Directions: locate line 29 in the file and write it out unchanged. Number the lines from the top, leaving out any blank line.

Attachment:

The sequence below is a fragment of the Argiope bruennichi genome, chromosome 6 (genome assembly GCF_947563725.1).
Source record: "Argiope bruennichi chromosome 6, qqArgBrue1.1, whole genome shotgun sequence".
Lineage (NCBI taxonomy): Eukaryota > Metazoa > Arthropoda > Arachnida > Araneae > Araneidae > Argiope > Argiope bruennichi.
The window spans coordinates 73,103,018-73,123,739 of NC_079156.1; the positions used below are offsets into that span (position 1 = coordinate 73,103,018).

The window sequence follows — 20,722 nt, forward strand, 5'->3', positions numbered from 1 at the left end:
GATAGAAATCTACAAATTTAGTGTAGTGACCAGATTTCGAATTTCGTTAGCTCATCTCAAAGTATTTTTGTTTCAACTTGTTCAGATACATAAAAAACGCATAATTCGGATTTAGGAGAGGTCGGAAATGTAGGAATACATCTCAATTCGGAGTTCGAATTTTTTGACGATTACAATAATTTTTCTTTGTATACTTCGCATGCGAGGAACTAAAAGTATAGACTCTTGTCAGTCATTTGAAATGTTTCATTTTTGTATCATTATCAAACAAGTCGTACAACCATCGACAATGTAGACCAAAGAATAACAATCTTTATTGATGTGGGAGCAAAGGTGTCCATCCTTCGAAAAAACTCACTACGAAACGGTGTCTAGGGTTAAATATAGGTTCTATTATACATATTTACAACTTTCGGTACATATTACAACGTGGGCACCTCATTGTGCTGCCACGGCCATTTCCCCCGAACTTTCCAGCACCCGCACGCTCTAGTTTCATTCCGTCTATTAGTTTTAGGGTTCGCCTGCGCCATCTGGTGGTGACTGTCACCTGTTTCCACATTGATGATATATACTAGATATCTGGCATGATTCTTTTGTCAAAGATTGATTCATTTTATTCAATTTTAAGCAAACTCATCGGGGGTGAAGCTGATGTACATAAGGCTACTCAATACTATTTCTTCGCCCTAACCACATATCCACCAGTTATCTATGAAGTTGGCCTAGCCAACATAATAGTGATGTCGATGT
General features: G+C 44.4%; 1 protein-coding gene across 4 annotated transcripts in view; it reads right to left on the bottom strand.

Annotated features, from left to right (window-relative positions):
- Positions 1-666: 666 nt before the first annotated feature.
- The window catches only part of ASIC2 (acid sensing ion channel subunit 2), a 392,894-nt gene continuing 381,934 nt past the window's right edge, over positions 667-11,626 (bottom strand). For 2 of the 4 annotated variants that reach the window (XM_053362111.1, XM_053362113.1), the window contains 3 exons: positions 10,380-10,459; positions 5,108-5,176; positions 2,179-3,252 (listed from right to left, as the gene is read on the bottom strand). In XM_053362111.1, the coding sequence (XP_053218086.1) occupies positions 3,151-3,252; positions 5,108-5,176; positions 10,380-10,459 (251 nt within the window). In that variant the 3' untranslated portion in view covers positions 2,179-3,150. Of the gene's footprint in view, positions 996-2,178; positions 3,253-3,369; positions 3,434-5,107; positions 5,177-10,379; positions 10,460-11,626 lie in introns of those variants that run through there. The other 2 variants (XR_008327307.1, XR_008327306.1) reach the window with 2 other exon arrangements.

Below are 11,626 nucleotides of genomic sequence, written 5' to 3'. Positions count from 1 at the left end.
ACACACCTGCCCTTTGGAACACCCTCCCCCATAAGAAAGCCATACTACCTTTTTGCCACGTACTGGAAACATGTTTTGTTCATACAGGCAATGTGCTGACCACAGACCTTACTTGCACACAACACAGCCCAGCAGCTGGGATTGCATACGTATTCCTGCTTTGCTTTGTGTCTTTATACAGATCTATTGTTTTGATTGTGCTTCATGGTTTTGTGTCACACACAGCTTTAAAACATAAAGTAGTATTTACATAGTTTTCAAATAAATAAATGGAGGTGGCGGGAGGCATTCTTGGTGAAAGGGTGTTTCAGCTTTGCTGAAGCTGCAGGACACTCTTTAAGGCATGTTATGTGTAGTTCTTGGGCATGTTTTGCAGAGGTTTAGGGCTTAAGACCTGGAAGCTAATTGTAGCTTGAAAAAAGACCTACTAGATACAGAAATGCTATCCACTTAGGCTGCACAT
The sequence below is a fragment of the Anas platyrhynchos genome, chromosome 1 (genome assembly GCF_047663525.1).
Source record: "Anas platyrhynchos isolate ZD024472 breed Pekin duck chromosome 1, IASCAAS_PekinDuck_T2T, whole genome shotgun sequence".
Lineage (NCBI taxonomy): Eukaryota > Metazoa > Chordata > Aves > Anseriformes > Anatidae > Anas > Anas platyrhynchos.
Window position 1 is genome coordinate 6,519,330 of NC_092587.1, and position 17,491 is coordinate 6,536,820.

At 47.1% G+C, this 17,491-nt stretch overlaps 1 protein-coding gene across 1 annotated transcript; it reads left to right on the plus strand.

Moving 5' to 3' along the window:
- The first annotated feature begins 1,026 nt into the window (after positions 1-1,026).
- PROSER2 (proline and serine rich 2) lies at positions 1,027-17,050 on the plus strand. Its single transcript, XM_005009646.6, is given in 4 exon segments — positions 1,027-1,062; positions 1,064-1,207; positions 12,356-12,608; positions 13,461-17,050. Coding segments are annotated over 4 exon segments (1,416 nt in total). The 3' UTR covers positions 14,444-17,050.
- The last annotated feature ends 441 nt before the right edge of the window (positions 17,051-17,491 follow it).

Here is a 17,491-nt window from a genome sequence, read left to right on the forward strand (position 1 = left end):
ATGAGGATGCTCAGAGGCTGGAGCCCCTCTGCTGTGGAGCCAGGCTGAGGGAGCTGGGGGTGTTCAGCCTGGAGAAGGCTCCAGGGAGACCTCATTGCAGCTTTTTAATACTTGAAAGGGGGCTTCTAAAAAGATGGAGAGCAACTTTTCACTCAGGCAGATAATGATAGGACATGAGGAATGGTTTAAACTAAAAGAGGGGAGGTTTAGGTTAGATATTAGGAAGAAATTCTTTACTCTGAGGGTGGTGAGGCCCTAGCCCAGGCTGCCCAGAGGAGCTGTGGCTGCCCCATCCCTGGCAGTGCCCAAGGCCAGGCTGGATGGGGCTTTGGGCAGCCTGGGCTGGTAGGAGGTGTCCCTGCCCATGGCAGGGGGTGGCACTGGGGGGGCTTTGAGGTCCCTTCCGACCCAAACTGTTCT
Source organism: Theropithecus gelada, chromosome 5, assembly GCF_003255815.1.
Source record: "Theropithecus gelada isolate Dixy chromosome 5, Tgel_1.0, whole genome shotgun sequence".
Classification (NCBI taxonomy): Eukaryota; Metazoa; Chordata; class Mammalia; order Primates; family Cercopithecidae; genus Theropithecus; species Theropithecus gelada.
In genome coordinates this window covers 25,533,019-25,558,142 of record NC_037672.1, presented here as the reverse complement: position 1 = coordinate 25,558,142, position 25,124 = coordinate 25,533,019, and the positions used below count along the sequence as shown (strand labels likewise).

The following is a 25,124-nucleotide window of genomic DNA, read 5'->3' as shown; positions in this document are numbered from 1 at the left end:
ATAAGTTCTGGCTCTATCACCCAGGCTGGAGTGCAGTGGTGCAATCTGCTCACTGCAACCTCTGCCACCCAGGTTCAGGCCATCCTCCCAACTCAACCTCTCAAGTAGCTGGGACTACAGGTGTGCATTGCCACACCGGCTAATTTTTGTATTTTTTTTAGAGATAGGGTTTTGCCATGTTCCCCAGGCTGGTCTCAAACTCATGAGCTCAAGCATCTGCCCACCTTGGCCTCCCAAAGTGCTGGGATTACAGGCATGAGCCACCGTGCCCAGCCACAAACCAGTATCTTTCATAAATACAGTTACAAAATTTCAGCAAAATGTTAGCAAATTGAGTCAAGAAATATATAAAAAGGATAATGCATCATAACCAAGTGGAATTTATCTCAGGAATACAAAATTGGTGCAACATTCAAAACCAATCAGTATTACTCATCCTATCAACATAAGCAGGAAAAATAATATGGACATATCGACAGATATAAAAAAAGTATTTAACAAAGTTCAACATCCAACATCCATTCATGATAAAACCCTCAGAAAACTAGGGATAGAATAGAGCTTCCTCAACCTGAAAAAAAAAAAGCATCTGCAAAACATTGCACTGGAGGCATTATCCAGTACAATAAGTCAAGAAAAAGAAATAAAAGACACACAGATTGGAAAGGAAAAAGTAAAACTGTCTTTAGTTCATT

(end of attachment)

ATAAGTTCTGGCTCTATCACCCAGGCTGGAGTGCAGTGGTGCAATCTGCTCACTGCAACCTCTGCCACCCAGGTTCAGGCCATCCTCCCAACTCAACCTCTCAAGTAGCTGGGACTACAGGTGTGCATTGCCACACCGGCTAATTTTTGTATTTTTTTTAGAGATAGGGTTTTGCCATGTTCCCCAGGCTGGTCTCAAACTCATGAGCTCAAGCATCTGCCCACCTTGGCCTCCCAAAGTGCTGGGATTACAGGCATGAGCCACCGTGCCCAGCCACAAACCAGTATCTTTCATAAATACAGTTACAAAATTTCAGCAAAATGTTAGCAAATTGAGTCAAGAAATATATAAAAAGGATAATGCATCATAACCAAGTGGAATTTATCTCAGGAATACAAAATTGGTGCAACATTCAAAACCAATCAGTATTACTCATCCTATCAACATAAGCAGGAAAAATAATATGGACATATCGACAGATATAAAAAAAGTATTTAACAAAGTTCAACATCCAACATCCATTCATGATAAAACCCTCAGAAAACTAGGGATAGAATAGAGCTTCCTCAACCTGAAAAAAAAAAAGCATCTGCAAAACATTGCACTGGAGGCATTATCCAGTACAATAAGTCAAGAAAAAGAAATAAAAGACACACAGATTGGAAAGGAAAAAGTAAAACTGTCTTTAGTTCATT